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IANS Analysis: Will South Africa's new coalition government herald a change in the country's orientation?

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New Delhi, June 16 (IANS) Losing its parliamentary majority for the first time in the post-apartheid era, South Africa's African National Congress is back in power under President Cyril Ramaphosa - but with the support of several coalition partners, including those whose stands in key policy areas are different. What will this portend for the continent's powerhouse?

The ANC, which saw its vote share slump to 40 per cent and seats to 159 in the 400-member Assembly, was likely to return to power as any coalition without it, as the single largest party, was theoretically possible but practically impossible given the different political outlooks of the next five parties, spanning from far-right to far-left.

The present coalition is now largely centrist, given the centre-left and centre-right orientations of its two largest parties.

For the business community and inventors, there will be relief at the make-up of the new ruling dispensation as the crucial partner is the centre-right, pro-business Democratic Alliance (DA), which secured 22 per cent in the May 29 polls, giving it 87 seats, propelling the coalition to well above the majority mark.

The leftist alternatives - uMkhonto weSizwe (MK), led by former President Jacob Zuma, which garnered 15 per cent (58 seats) to dethrone the old number three, the radical Economic Freedom Fighters (EFF), which only got 10 per cent (39) - would have been more natural partners for the left-leaning ANC, but not in the present circumstances.

The acrimony between Zuma and Ramaphosa, whom the former blames for his ouster from power and subsequent travails, ruled out any chance of their coming together, as the MK and Zuma repeatedly announced. On the other hand, the EFF's plan of nationalisation and repossessing of land, seemed a little too far-fetched for the ANC to countenance, given that the prevailing economic malaise had led the voters to turn their faces away from it to bring it to this state.

Things could be tense with the DA too.

An amalgam of various groups emerging out of the apartheid-era National Party, it is largely deemed a party representing the country's white minority. Under John Steenhuisen, its vote share in the May 29 election rose just a percentage point over 2019, indicating it has not capitalised on the ANC's decline to gain much support among the black voters, but seems to have drawn the white voters it lost in 2019 when it was headed by Mmusi Maimane.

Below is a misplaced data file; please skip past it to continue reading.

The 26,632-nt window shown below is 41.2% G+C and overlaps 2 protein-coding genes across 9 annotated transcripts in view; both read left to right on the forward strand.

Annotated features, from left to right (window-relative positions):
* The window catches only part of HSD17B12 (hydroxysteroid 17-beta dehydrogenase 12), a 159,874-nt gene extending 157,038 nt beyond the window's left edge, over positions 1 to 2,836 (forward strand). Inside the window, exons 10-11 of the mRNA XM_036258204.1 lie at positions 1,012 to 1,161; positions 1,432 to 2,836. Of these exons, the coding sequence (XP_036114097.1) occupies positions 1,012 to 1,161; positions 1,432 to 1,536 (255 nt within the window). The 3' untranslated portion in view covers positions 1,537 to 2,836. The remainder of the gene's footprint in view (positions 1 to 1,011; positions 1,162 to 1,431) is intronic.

The key point of contention between the two biggest partners could be over the ANC's national healthcare policy, and its black economic empowerment programme, which the DA opposes as ineffective and the few benefits flowing in snapped by ANC leaders and their acolytes rather than the targeted population.

However, there might be some give or take on it as the ruling coalition proceeds with governance.

Foreign affairs could be another issue of tension, especially over the case of the Gaza conflict in which South Africa had taken a strident anti-Israel stand, snapping diplomatic links and espousing the Palestinian conflict in international forums including the International Court of Justice.

However, it remains to be seen how all these issues will play out.

The coalition alliance, which represents a broad social spectrum, seems a positive sign, given the two largest parties are joined by the fifth largest party, the Zulu-supported Inkatha Freedom Party (IFP), with 17 seats from its around 4 per cent of the vote, as well as the far-rightish Patriotic Alliance, which brings another 9 seats.

The ANC and the IFP, earlier headed by Mangosuthu Buthelezi, also had their own set of problems, especially the frequent incidents of violence between supporters of the ANC and the IFP, leading to scores of deaths. The IFP, however, remained an ally of the ANC till 2004.

Returning to a coalition with the ANC, the party now headed by Velenkosini Hlabisa since September 2023, looks to advance beyond its Zulu base, and strive for its chance in the sun, given the results of the present elections.

The ANC, which swept the 1994 polls - the first multi-racial after the end of the apartheid regime - under Nelson Mandela, had entered into a coalition then too, but the motive then was inclusivity, not necessity like the present. Under it, South Africa had greatly transformed. The performance of the coalition now will be key not only for the country, but also for the region, the continent, and the Global South.

(Vikas Datta can be contacted at



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